Cholita, An Abused Bear In Peru, Gets A New Home In Colorado

Cholita, an Andean bear, was abused in a circus in Peru and is now in a small zoo. An animal rights group has now received permission to take Cholita to a wildlife sanctuary in Colorado, along with more than 30 former circus lions. (Courtesy of Animal Defenders International)
Cholita, an Andean bear, was abused in a circus in Peru and is now in a small zoo. An animal rights group has now received permission to take Cholita to a wildlife sanctuary in Colorado, along with more than 30 former circus lions. (Courtesy of Animal Defenders International)

A badly abused Peruvian bear named Cholita is coming to a sanctuary in Colorado. Animal Defenders International announced that the U.S. Fish and Wildlife Service expedited the request and she will be on her way next month.

As NPR reported last week, Cholita needed special approval because she is an endangered Andean bear, also known as a spectacled bear, the same kind as Paddington, the fictional bear from children's literature.

Cholita suffered extreme abuse while she was a circus bear. Her claws were removed leaving mangled paws, and her teeth were smashed out to stop her from harming any handlers. She also has lost almost all her hair.

She was removed from the circus about a decade ago and is currently at a small zoo in a remote part of northern Peru.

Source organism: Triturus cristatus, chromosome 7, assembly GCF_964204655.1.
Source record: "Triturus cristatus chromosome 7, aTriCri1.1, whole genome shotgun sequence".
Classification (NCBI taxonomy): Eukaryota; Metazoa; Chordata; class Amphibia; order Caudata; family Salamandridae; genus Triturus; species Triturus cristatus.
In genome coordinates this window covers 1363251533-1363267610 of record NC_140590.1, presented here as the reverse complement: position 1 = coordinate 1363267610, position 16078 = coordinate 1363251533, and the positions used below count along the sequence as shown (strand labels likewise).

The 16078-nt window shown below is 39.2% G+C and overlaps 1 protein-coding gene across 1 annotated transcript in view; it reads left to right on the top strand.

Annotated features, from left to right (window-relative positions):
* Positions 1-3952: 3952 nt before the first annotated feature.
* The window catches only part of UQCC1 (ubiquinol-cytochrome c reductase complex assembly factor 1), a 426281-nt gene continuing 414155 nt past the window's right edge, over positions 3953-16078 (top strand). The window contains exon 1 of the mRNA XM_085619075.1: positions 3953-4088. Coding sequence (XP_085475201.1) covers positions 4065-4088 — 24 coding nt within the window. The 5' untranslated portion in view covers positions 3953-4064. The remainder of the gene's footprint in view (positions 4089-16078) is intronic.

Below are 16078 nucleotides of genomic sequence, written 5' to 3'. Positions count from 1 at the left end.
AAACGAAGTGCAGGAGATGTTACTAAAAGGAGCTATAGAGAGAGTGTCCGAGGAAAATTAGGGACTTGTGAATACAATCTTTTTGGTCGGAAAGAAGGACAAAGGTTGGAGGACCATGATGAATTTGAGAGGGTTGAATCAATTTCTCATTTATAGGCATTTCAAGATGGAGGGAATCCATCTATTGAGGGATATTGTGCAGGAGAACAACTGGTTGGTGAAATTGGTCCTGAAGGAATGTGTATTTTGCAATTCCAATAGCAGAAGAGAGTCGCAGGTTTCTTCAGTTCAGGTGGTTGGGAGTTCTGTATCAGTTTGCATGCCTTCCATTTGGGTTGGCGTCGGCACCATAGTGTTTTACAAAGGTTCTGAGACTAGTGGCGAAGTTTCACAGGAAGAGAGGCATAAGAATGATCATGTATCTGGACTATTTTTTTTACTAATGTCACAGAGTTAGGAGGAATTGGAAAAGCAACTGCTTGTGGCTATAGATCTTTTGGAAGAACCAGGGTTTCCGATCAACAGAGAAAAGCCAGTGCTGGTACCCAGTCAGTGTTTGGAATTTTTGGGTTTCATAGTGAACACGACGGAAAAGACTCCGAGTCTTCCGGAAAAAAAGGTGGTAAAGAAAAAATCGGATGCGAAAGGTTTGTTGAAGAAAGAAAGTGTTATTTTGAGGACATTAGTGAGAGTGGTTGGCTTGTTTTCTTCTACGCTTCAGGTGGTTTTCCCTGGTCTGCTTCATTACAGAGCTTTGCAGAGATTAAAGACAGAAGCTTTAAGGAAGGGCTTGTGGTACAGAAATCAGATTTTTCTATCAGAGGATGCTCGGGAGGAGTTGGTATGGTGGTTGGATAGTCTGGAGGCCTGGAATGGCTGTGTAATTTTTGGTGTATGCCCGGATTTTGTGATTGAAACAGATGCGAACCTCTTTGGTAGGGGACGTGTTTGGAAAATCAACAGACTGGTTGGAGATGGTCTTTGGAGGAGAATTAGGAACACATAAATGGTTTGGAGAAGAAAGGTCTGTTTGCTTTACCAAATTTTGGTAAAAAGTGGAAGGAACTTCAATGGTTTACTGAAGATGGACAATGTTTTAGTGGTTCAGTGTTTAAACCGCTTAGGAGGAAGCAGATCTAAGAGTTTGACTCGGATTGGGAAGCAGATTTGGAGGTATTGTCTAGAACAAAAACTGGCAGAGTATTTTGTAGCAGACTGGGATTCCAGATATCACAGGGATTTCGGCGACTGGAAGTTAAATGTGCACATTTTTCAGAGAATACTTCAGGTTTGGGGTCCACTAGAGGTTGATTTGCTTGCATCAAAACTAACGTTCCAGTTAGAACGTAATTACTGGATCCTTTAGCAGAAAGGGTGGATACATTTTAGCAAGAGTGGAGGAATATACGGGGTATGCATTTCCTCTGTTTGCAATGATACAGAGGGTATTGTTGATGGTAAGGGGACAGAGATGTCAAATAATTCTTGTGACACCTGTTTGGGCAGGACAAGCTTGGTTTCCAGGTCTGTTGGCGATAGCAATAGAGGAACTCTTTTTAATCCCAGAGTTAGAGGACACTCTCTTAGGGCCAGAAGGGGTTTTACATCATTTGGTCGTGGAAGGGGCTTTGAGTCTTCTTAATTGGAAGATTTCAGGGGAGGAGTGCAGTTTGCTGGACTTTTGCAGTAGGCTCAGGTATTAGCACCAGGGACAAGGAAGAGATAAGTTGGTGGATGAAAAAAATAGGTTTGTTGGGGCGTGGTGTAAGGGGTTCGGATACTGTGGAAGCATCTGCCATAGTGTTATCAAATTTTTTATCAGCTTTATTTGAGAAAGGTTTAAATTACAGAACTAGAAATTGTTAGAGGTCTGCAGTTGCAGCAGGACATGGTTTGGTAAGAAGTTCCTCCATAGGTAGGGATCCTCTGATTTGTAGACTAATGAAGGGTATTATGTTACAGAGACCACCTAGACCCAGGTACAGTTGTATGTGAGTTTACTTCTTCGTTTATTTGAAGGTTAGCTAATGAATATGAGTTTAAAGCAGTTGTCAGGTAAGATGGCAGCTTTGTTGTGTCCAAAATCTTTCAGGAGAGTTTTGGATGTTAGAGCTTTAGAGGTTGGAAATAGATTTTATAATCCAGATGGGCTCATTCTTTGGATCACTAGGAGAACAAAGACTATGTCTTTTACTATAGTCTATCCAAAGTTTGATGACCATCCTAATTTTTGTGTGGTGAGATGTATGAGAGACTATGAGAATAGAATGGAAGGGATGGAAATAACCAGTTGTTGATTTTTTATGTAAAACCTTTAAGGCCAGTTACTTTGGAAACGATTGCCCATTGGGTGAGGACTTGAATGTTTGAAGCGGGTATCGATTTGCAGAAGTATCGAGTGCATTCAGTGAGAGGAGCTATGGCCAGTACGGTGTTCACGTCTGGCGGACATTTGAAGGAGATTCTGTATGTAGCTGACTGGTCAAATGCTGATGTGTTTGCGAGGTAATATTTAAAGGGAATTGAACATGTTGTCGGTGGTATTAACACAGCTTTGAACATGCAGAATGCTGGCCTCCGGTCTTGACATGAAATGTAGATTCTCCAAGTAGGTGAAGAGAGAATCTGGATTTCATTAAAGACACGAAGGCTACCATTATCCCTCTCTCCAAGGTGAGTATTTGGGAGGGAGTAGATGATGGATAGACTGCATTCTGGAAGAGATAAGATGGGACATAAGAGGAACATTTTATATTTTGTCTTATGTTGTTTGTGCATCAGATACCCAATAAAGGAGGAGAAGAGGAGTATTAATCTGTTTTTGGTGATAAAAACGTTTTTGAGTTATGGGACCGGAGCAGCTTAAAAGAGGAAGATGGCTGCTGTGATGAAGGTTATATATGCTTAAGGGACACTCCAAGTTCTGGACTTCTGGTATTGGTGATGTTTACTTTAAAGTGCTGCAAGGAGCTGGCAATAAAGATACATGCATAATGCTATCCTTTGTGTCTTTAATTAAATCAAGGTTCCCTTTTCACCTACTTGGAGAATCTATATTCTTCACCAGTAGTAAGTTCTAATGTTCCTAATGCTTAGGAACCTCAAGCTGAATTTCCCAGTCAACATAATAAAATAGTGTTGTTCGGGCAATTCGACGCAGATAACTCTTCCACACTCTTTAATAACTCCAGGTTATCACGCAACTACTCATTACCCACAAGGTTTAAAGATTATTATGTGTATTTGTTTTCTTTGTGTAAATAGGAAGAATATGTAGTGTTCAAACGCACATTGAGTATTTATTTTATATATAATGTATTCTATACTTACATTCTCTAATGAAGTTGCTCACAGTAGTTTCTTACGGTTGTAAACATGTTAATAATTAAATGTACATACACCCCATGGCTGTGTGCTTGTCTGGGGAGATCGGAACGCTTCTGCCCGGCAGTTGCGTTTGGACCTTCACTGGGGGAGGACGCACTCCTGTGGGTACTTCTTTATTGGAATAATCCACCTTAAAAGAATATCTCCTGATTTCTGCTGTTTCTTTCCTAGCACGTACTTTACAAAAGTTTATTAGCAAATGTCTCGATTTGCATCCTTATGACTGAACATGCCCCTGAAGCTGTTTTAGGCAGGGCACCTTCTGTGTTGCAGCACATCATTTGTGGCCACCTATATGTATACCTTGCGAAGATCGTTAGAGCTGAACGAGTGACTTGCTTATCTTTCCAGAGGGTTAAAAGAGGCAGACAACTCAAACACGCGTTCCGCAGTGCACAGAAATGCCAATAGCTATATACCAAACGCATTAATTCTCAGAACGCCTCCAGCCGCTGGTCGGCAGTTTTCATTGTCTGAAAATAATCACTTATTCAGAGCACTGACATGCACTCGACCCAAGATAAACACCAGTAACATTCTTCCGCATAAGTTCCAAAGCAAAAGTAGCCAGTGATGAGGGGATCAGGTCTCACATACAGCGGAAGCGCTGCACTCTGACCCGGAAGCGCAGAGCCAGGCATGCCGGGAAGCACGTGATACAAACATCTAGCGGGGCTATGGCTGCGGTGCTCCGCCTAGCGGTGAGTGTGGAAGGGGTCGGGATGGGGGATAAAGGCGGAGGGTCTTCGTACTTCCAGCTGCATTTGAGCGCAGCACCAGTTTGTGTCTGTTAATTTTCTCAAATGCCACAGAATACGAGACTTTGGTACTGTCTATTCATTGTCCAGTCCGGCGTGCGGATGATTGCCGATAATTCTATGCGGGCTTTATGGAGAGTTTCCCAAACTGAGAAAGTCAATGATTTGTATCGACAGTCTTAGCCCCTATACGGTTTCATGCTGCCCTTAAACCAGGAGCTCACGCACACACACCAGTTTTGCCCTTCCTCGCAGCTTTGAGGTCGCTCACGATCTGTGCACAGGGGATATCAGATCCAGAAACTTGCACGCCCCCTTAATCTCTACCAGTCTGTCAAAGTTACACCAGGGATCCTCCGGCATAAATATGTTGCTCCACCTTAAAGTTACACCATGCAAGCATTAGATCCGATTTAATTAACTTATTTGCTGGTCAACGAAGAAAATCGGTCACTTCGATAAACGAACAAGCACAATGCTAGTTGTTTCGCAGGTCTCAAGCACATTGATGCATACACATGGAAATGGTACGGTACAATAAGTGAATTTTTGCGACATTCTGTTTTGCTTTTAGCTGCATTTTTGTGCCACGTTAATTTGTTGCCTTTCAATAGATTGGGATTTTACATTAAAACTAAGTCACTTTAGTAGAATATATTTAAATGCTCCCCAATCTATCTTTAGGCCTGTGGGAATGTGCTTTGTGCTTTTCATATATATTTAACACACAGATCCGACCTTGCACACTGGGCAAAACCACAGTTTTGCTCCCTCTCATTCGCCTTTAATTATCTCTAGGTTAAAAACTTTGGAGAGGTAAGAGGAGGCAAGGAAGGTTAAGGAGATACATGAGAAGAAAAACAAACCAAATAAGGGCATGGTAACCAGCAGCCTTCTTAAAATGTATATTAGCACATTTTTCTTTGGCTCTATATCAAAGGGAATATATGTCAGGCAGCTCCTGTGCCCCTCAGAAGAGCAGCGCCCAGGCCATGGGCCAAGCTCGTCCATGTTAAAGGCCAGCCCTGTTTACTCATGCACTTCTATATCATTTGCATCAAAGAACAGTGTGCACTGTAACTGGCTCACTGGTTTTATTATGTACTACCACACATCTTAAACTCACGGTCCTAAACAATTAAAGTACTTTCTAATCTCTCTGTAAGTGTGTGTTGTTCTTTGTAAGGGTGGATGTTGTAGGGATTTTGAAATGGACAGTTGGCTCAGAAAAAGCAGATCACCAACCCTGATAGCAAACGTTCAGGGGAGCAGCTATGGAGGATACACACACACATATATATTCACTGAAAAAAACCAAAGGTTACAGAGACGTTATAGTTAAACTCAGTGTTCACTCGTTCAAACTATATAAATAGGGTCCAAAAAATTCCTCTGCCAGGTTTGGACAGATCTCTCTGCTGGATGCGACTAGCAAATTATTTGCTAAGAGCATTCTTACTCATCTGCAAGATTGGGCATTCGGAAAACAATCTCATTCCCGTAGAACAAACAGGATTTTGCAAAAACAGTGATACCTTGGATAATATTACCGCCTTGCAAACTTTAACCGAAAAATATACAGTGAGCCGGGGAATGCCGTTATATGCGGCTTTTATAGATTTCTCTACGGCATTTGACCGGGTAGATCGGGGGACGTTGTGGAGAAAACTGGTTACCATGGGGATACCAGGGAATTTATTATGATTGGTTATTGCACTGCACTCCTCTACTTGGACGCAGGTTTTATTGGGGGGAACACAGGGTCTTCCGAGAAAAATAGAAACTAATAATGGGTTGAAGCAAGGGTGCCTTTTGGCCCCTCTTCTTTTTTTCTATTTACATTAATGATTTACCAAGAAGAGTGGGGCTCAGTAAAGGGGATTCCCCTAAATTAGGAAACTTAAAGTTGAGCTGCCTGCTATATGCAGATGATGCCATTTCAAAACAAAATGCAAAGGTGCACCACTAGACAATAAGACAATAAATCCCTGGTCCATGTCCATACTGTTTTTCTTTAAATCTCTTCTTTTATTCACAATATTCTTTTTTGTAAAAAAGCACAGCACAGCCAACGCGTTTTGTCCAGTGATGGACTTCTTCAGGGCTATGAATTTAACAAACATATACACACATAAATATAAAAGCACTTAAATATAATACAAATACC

Jan Creamer, the president of Animal Defenders International, said she was thrilled about the news that Cholita could be transported to the U.S. sanctuary.

"We are very, very, grateful how everyone has pulled together for her – the U.S. and Peruvian authorities, the zoo where she is in temporary custody, and the sanctuary that will be her home," said

Cholita's destination is the Wild Animal Sanctuary in Colorado, one of the few places in the U.S. equipped to deal with large carnivores. Patrick Craig, executive director of the sanctuary, said it will take a while for Cholita to adapt to her new habitat, like many of the animals it takes in.

"A lot of them have warped ideas of who they are," he said. "They actually have to go through rehabilitation to slowly feel comfortable. It may be that her feet won't allow her a lot of roaming capability so those are the things we have to assess once she gets here."

Cholita will be in a small enclosure at first to help her feel safe, and the hope is eventually she will feel confident enough to interact with the other bears living in the facility, Craig said.

Along with Cholita, the sanctuary will be providing room to roam to 33 former circus lions that are also being airlifted by ADI out of Peru.

ADI has been working with authorities in Peru and other Latin American nations to stop wild animals from being used in circuses.

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